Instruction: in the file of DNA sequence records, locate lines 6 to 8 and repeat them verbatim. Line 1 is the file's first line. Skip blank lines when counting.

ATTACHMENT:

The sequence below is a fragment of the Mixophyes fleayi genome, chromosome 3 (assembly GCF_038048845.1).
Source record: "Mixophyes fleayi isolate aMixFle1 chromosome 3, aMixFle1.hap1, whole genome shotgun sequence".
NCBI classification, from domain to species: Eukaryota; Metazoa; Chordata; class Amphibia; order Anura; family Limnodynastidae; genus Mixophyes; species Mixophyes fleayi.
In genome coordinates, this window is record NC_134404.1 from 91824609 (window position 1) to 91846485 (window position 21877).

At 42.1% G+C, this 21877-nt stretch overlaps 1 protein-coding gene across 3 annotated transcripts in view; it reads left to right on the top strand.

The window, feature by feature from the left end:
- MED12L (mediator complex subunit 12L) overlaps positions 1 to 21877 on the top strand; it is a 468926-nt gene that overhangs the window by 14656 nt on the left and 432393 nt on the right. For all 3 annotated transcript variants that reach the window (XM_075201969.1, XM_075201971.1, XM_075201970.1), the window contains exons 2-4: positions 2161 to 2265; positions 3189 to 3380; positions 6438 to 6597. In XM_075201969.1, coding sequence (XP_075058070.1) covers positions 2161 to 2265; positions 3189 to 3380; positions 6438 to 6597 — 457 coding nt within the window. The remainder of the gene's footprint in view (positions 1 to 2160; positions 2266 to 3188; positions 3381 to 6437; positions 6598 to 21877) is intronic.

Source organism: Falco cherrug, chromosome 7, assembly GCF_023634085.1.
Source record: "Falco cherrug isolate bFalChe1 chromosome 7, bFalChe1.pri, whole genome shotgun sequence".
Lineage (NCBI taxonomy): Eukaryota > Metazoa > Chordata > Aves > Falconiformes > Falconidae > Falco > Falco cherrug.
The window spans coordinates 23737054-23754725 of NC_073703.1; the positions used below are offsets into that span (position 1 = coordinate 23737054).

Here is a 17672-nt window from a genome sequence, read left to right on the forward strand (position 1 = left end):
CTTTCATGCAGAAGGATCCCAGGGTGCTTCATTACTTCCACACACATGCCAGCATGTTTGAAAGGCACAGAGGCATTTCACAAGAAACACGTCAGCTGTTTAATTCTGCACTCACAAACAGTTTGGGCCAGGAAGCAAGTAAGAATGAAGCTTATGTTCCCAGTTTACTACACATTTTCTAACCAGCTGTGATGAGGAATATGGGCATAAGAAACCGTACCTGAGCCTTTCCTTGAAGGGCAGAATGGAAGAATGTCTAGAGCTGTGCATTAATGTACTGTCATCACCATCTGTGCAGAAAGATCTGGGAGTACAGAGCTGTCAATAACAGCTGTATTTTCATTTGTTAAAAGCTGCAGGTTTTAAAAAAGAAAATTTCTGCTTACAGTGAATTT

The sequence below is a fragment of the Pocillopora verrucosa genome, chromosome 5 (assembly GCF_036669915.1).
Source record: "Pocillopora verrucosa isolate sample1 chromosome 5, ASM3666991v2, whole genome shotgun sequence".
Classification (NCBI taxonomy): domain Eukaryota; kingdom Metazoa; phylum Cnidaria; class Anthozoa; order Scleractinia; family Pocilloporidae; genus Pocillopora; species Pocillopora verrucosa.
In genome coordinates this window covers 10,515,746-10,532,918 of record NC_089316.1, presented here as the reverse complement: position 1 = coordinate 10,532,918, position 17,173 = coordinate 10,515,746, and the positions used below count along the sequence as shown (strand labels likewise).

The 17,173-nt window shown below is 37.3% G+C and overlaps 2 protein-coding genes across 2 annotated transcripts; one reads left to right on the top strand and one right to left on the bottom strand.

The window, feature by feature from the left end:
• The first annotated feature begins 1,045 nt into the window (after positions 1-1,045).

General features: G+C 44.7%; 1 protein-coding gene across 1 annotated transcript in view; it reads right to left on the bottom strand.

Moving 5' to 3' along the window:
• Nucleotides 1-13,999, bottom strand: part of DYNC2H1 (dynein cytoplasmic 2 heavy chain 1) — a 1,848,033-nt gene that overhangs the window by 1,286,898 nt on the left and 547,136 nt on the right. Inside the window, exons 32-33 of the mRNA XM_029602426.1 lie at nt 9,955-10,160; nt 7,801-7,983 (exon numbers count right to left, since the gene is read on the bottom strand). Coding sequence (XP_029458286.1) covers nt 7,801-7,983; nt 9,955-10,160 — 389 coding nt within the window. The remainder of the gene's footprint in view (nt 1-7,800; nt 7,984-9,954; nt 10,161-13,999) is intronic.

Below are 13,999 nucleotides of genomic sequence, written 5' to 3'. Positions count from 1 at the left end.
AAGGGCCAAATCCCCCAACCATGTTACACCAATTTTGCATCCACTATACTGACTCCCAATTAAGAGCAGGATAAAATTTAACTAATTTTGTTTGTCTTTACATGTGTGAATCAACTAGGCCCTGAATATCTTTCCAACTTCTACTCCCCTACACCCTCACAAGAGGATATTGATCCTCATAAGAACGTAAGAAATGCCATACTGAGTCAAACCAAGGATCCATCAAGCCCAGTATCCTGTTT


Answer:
The window, feature by feature from the left end:
- MED12L (mediator complex subunit 12L) overlaps positions 1 to 21877 on the top strand; it is a 468926-nt gene that overhangs the window by 14656 nt on the left and 432393 nt on the right. For all 3 annotated transcript variants that reach the window (XM_075201969.1, XM_075201971.1, XM_075201970.1), the window contains exons 2-4: positions 2161 to 2265; positions 3189 to 3380; positions 6438 to 6597. In XM_075201969.1, coding sequence (XP_075058070.1) covers positions 2161 to 2265; positions 3189 to 3380; positions 6438 to 6597 — 457 coding nt within the window. The remainder of the gene's footprint in view (positions 1 to 2160; positions 2266 to 3188; positions 3381 to 6437; positions 6598 to 21877) is intronic.

Source organism: Falco cherrug, chromosome 7, assembly GCF_023634085.1.